Politics of a Shutdown
By Khea Pollard
ARTS & CULTURE EDITOR
The core of our country has been out of business for 11 days and counting. Perhaps it was wishful thinking to believe that the government would reopen within a few days following the shutdown. Because the opposing parties cannot agree to find acceptable middle ground, thousands of government workers are out of a paycheck. Is it that they don’t understand or don’t care?
Of course members of Congress are still being paid. Had their paychecks been on the line, I’m quite sure they’d reach a decision in a timelier manner. Some House and Senate members are donating or rejecting payment altogether to show solidarity. This is admirable considering they have the option to do so, while many others do not.
The shutdown has spawned an ominous ripple effect for employees in industries we expected and in some we didn’t expect. Barricades have been placed around the World War II memorial, the Grand Canyon is closed and worst of all, the Alaskan crab fishing industry is forced into limbo just in time for the holiday season. Joking aside, this is more than just an inconvenience for tourists and seafood lovers. People working in these industries are facing the consequences for a decision they have no say in.
Apparently, neither side will budge on President Obama’s health care reform, in addition to many other issues and each faction blames the other. There is something inherently wrong with this picture.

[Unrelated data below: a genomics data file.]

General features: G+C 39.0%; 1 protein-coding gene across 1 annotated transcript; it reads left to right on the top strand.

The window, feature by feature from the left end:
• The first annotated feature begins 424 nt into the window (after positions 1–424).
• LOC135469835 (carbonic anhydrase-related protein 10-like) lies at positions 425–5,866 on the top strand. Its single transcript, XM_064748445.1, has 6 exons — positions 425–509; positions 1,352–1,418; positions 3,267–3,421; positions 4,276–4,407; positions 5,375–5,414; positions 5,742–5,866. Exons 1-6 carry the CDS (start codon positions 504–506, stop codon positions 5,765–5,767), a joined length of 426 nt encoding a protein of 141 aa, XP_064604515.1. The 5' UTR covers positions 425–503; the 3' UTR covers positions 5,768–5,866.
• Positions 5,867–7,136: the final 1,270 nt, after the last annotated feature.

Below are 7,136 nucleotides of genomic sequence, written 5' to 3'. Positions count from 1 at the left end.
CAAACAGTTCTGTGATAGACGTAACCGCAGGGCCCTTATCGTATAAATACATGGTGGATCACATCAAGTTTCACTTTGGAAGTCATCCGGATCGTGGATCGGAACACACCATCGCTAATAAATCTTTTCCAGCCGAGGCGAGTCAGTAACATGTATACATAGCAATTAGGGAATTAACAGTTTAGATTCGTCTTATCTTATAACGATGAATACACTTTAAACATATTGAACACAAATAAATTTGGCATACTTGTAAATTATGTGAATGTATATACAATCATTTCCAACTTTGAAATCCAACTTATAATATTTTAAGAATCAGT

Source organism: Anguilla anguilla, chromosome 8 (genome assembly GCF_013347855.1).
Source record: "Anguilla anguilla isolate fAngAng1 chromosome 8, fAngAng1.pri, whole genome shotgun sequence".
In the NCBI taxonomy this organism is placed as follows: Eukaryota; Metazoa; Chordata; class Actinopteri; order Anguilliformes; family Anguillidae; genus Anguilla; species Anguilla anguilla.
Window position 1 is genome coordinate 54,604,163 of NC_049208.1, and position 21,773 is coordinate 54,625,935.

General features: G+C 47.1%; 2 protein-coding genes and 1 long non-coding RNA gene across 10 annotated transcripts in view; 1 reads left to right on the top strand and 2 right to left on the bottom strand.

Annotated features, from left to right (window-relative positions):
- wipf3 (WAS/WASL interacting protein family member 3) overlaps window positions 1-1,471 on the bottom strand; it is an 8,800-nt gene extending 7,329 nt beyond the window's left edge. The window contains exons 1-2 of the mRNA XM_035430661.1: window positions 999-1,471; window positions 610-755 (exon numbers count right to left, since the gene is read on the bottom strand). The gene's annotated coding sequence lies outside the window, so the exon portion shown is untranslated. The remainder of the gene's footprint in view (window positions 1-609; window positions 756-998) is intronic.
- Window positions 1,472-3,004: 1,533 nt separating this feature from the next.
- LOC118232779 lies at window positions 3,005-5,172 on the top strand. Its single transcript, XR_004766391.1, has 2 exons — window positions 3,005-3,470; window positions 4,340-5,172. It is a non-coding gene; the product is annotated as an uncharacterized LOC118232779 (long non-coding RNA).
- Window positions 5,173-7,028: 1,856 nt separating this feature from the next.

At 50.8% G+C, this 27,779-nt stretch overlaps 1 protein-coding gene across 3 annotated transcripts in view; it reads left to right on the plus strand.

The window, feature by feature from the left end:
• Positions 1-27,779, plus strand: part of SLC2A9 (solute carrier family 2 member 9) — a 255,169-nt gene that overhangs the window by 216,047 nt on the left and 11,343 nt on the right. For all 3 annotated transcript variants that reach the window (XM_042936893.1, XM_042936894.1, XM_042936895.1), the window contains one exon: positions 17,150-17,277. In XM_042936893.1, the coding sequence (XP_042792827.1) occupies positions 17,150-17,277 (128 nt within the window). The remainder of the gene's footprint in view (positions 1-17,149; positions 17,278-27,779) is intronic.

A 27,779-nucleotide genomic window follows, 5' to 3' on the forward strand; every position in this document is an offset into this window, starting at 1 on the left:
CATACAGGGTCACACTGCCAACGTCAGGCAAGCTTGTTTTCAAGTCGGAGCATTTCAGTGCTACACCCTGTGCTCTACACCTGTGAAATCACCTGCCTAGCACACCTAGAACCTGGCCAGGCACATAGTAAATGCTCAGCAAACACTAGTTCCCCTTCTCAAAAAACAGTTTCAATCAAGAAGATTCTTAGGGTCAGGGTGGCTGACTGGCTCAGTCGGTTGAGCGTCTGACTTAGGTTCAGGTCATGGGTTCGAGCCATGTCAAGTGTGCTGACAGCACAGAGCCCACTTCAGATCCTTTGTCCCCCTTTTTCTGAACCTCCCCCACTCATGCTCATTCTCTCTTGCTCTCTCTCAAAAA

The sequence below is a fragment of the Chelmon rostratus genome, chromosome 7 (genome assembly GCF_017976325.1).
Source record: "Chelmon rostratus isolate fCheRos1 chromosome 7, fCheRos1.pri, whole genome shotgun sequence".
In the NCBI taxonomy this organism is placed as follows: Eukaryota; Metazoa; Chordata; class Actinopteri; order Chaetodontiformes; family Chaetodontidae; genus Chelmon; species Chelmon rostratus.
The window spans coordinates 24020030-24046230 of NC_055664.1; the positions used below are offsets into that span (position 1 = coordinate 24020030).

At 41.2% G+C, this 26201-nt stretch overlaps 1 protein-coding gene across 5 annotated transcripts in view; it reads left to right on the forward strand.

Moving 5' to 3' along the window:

I am a firm believer in standing up for your values and adhering to commitments for yourself and others. That said, it’s important to draw the line between stubborn self-righteousness and fighting ardently for your beliefs. There needs to be compromise on both sides for amicable coexistence.
The next proposal from Republicans is to raise the debt ceiling to finance this shutdown while a deal is negotiated. Democrats are in favor of raising the debt ceiling and reopening the government before a new deal is talked about. Either way, the debt ceiling is going up. At least we can agree on that. An estimated 50 billion dollars a month is necessary to sustain the government during its shutdown period.
That’s 50 billion spent for indecision. Whether it is appropriate to add more debt to what we’ve already accumulated is questionable. But at this point, a raise in the debt ceiling is necessary to keep America from going into financial default and embarrassing ourselves nationally in the process.
Both Democrats and Republicans must be willing to give a little to gain a lot. The goal is should be to have both sides content, not satiated, by the end of decision making.
The same type of compromise applies to everyday life in our interpersonal and professional relationships. Listening to clips on the news that show Republicans and Democrats aggressively debating back and forth reminds me of childhood.
My mother’s scolding voice insisting my sister and I stop bickering and get along with each other. Congress could learn a thing or two from the average American. There is one thing the House and Senate agree on, they will keep paying troops for military service. Our “non essential” government workers are being furloughed while military troops are not. I’ve come to understand where this country’s priorities lie.
I don’t want to talk about the shutdown anymore. It’s an important topic, without a doubt. But there are much more interesting, wonderful things going on in the world I’d rather read and write about.
Still at times it feels like life on earth is coming to a slow end when I listen to all the madness on the television screen. I could say that we keep our sanity intact through hope and prayer, which may be a true and very viable option. But for those of us that can’t afford indecision, we do it because we must.